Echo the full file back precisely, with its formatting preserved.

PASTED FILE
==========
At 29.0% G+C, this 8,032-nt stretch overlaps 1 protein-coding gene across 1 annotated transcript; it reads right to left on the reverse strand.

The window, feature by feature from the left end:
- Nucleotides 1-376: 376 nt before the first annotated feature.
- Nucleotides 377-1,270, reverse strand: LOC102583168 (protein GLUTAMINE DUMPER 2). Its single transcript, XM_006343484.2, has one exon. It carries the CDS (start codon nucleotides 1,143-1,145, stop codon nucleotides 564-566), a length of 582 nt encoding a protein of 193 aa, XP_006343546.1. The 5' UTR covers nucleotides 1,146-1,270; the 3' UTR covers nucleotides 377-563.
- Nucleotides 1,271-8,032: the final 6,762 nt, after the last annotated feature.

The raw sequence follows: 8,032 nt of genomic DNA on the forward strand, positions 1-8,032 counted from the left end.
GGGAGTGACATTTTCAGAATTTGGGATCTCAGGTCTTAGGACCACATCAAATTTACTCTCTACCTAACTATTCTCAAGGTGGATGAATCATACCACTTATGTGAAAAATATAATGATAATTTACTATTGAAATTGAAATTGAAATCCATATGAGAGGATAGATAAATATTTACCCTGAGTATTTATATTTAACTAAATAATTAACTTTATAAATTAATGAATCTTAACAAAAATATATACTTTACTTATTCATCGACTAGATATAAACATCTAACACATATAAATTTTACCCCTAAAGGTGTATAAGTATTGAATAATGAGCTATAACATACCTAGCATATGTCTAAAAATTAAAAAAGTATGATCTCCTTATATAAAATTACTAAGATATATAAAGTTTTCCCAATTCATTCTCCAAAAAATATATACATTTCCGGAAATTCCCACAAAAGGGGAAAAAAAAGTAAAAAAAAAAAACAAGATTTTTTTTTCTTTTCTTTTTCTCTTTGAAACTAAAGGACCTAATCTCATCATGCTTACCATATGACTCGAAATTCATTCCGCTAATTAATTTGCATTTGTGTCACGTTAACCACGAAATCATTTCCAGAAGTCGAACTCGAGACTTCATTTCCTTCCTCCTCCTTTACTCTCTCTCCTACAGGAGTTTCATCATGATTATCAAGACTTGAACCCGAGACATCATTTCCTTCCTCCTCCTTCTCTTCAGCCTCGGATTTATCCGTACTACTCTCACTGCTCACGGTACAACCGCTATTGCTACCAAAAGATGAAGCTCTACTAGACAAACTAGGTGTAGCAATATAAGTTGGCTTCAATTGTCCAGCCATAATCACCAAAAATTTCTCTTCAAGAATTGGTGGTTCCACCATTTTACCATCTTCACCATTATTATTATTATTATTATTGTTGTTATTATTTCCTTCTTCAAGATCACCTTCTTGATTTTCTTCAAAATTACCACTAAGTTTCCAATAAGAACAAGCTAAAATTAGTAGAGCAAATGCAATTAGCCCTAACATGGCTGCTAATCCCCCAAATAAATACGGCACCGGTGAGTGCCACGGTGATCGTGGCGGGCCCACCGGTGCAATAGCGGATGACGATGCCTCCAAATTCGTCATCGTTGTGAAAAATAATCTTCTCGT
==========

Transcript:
At 29.0% G+C, this 8,032-nt stretch overlaps 1 protein-coding gene across 1 annotated transcript; it reads right to left on the reverse strand.

The window, feature by feature from the left end:
- Nucleotides 1-376: 376 nt before the first annotated feature.
- Nucleotides 377-1,270, reverse strand: LOC102583168 (protein GLUTAMINE DUMPER 2). Its single transcript, XM_006343484.2, has one exon. It carries the CDS (start codon nucleotides 1,143-1,145, stop codon nucleotides 564-566), a length of 582 nt encoding a protein of 193 aa, XP_006343546.1. The 5' UTR covers nucleotides 1,146-1,270; the 3' UTR covers nucleotides 377-563.
- Nucleotides 1,271-8,032: the final 6,762 nt, after the last annotated feature.

The raw sequence follows: 8,032 nt of genomic DNA on the forward strand, positions 1-8,032 counted from the left end.
GGGAGTGACATTTTCAGAATTTGGGATCTCAGGTCTTAGGACCACATCAAATTTACTCTCTACCTAACTATTCTCAAGGTGGATGAATCATACCACTTATGTGAAAAATATAATGATAATTTACTATTGAAATTGAAATTGAAATCCATATGAGAGGATAGATAAATATTTACCCTGAGTATTTATATTTAACTAAATAATTAACTTTATAAATTAATGAATCTTAACAAAAATATATACTTTACTTATTCATCGACTAGATATAAACATCTAACACATATAAATTTTACCCCTAAAGGTGTATAAGTATTGAATAATGAGCTATAACATACCTAGCATATGTCTAAAAATTAAAAAAGTATGATCTCCTTATATAAAATTACTAAGATATATAAAGTTTTCCCAATTCATTCTCCAAAAAATATATACATTTCCGGAAATTCCCACAAAAGGGGAAAAAAAAGTAAAAAAAAAAAACAAGATTTTTTTTTCTTTTCTTTTTCTCTTTGAAACTAAAGGACCTAATCTCATCATGCTTACCATATGACTCGAAATTCATTCCGCTAATTAATTTGCATTTGTGTCACGTTAACCACGAAATCATTTCCAGAAGTCGAACTCGAGACTTCATTTCCTTCCTCCTCCTTTACTCTCTCTCCTACAGGAGTTTCATCATGATTATCAAGACTTGAACCCGAGACATCATTTCCTTCCTCCTCCTTCTCTTCAGCCTCGGATTTATCCGTACTACTCTCACTGCTCACGGTACAACCGCTATTGCTACCAAAAGATGAAGCTCTACTAGACAAACTAGGTGTAGCAATATAAGTTGGCTTCAATTGTCCAGCCATAATCACCAAAAATTTCTCTTCAAGAATTGGTGGTTCCACCATTTTACCATCTTCACCATTATTATTATTATTATTATTGTTGTTATTATTTCCTTCTTCAAGATCACCTTCTTGATTTTCTTCAAAATTACCACTAAGTTTCCAATAAGAACAAGCTAAAATTAGTAGAGCAAATGCAATTAGCCCTAACATGGCTGCTAATCCCCCAAATAAATACGGCACCGGTGAGTGCCACGGTGATCGTGGCGGGCCCACCGGTGCAATAGCGGATGACGATGCCTCCAAATTCGTCATCGTTGTGAAAAATAATCTTCTCGT